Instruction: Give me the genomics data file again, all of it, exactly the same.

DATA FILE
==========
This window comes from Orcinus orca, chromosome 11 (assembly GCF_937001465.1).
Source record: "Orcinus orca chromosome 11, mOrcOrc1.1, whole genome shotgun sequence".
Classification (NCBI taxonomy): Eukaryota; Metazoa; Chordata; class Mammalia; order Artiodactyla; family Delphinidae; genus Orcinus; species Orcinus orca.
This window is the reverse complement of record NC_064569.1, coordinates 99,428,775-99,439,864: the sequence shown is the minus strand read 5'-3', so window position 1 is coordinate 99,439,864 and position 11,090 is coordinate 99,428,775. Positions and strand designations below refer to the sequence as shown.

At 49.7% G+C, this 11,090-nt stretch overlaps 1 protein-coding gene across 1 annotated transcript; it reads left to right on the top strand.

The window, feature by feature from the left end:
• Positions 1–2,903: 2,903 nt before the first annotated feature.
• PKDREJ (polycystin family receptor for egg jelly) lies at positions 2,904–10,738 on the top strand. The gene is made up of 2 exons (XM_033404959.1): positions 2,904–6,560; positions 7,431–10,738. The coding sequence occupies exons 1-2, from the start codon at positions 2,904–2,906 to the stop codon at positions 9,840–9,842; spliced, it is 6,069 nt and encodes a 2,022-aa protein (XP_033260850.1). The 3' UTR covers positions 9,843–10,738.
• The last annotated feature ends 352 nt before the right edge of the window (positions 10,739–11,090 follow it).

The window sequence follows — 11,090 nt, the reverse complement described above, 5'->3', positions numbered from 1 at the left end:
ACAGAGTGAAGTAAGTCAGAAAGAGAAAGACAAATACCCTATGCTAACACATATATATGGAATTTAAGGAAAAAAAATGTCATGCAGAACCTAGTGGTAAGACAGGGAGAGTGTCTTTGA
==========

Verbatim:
This window comes from Orcinus orca, chromosome 11 (assembly GCF_937001465.1).
Source record: "Orcinus orca chromosome 11, mOrcOrc1.1, whole genome shotgun sequence".
Classification (NCBI taxonomy): Eukaryota; Metazoa; Chordata; class Mammalia; order Artiodactyla; family Delphinidae; genus Orcinus; species Orcinus orca.
This window is the reverse complement of record NC_064569.1, coordinates 99,428,775-99,439,864: the sequence shown is the minus strand read 5'-3', so window position 1 is coordinate 99,439,864 and position 11,090 is coordinate 99,428,775. Positions and strand designations below refer to the sequence as shown.

At 49.7% G+C, this 11,090-nt stretch overlaps 1 protein-coding gene across 1 annotated transcript; it reads left to right on the top strand.

The window, feature by feature from the left end:
• Positions 1–2,903: 2,903 nt before the first annotated feature.
• PKDREJ (polycystin family receptor for egg jelly) lies at positions 2,904–10,738 on the top strand. The gene is made up of 2 exons (XM_033404959.1): positions 2,904–6,560; positions 7,431–10,738. The coding sequence occupies exons 1-2, from the start codon at positions 2,904–2,906 to the stop codon at positions 9,840–9,842; spliced, it is 6,069 nt and encodes a 2,022-aa protein (XP_033260850.1). The 3' UTR covers positions 9,843–10,738.
• The last annotated feature ends 352 nt before the right edge of the window (positions 10,739–11,090 follow it).

The window sequence follows — 11,090 nt, the reverse complement described above, 5'->3', positions numbered from 1 at the left end:
ACAGAGTGAAGTAAGTCAGAAAGAGAAAGACAAATACCCTATGCTAACACATATATATGGAATTTAAGGAAAAAAAATGTCATGCAGAACCTAGTGGTAAGACAGGGAGAGTGTCTTTGA